Back up. I’ve been working. I’ve got action plans ready to go for nutrition and sanitation, and the PLWHA director and I are working together to create an income-generating activity (IGA) for people living with HIV/AIDS.

While the last month has been spent dancing between compounds, I’ve still held onto the American sense of needing to do work to feel satisfied. I think it’s worth keeping in mind, however, that work operates at a different pace in developing countries. Whereas it takes a few minutes to organize and uphold meeting schedules in the States, it can take days, weeks, sometimes months, to organize the same meetings here. Work moves at a slower pace, but it also provides the time to nurture the projects you want to see succeed.

What would drive you back home?

Peace Corps Volunteers can rely on one piece of steady, constant mail throughout service – the National Peace Corps Association magazine that finds its way to our hub town post offices once a month.

The magazine hosts a collection of articles, stateside updates and graduate school advertisements. It also features a section highlighting (R)PCV service stories.

One of September’s stories zeroed in on the question “What would have to happen for you to come back?” The story commented that prior to departure, PCVs come face to face with the possibility of potential, theoretical demise, establishing powers of attorney, releasing leases, seeking out storage for items PCVs didn’t want to bring along for the ride and didn’t want to give away. I suppose somewhere along the planning route, most people had what the story dubbed “the conversation” with loved ones – who would you have to lose to drive you back to the States?

I never had that conversation. The closest I came to that conversation was with my aunt the week before Staging. By this point, she and my grandmother had begun stopping by the house to primarily visit Dad, secondarily provide Mom with company.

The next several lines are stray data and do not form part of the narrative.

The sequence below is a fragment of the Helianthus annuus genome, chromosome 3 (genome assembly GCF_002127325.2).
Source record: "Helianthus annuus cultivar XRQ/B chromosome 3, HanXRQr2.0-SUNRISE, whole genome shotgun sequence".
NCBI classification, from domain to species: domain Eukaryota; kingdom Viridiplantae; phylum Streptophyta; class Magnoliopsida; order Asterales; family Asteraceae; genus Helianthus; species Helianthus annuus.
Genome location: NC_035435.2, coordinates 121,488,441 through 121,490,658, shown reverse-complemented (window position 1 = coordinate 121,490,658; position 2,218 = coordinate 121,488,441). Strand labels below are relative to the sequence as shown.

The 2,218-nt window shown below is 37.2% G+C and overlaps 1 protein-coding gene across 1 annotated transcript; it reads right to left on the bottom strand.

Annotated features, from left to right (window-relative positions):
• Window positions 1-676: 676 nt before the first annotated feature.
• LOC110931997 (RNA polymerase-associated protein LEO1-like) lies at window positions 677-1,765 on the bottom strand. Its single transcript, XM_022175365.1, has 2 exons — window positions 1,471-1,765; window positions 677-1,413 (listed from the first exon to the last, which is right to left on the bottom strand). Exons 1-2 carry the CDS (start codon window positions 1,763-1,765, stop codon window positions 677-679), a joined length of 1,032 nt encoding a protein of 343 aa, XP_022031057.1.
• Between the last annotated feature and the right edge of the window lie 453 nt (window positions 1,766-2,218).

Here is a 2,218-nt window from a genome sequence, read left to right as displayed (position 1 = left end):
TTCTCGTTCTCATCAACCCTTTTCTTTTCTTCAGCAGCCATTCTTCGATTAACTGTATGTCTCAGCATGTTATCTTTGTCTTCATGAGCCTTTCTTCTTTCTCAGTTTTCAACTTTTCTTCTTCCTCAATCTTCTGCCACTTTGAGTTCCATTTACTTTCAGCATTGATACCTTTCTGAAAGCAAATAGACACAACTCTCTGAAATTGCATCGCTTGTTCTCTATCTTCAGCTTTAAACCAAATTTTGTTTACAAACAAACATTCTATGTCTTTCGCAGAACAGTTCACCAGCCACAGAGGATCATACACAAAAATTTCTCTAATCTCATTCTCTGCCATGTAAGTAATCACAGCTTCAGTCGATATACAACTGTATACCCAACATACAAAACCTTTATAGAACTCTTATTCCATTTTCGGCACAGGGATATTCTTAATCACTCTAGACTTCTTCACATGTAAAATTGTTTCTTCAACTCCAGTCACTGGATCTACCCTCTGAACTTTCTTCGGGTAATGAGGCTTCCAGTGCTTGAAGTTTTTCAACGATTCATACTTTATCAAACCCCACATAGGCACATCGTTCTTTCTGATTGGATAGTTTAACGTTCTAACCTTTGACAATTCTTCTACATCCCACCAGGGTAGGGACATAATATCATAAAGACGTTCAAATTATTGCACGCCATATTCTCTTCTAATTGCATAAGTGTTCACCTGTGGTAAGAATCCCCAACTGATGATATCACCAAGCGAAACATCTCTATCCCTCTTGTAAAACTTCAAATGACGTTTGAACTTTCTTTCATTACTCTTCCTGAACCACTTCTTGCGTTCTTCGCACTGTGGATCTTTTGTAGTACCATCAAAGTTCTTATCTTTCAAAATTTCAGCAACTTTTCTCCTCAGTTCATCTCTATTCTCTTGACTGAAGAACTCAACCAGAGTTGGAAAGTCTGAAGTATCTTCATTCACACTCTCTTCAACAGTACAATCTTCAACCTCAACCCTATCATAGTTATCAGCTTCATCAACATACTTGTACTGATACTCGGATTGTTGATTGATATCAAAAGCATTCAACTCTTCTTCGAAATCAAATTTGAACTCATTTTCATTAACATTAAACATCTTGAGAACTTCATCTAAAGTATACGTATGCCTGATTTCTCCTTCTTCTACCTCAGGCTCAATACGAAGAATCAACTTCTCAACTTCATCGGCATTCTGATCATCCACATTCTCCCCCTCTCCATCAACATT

The day this visit happened, Mom’s stress levels were spiking. The family car wasn’t running, there was an ongoing Medicare/Medicaid battle concerning coverage for Dad’s medications and oxygen, I was days away from moving to the other side of the world (a factor I didn’t realize at the time would contribute to parental stress – there will always be things children, regardless of age, don’t realize). Mom, moments from a breakdown, sat with my grandmother while my aunt took me outside to figure out what was going on.

As our four-minute conversation neared its end, my aunt asked, “What will you do when your dad…?” (The understood verb here was “passes.” “What will you do when your dad passes?”) I told her Peace Corps grants a two-week leave for family emergencies.

Neither side of the family – Mom’s or Dad’s – makes a strong effort to sway decisions when decisions are already made, but they will do everything in their power to vet whether you’ve paused to consider any and all ramifications that come attached with a particular decision. Pragmatism, McArthur-Mision style.

Maybe it’s because we were all bracing ourselves for the inevitable that the hypothetical “What if so-and-so dies?” conversation wasn’t relevant. We could have the real “What are you going to do when so-and-so dies?” conversation instead. Rather than entertain the question of whether I’d return to service, the (understood) question hinged on, “Can you handle it?”

It’s a good question. It’s a valid question. I don’t have an answer. Day by day, manageable. Hour by hour, more variable. Part of the blessing of Peace Corps is that you really do cherish, value and love your job, snags included. Perhaps another part is that because amid so much change, your brain doesn’t always know whether to classify an event as adjustment-related or grief-related – events find themselves tossed in folders labeled, “this was hard,” “this was unexpected,” “this was weird.”

I don’t know what other PCVs would do, but I do know that we all come to Peace Corps looking to push ourselves beyond our comfort zones, to discover what truths and possibilities exist in atmospheres previously believed to be beyond our realms. Sometimes we get more than what we could have ever asked for or anticipated.

(As an aside, if anyone knows of any PCVs or RPCVs who lost a parent during service and returned to post to finish their service, hook me up. I don’t think Peace Corps maintains a database or has a group tailored for those volunteers – it’s probably not a large enough amount to warrant the energy to compile such data or compose such a group, but if the outlet exists, I’ll use it.)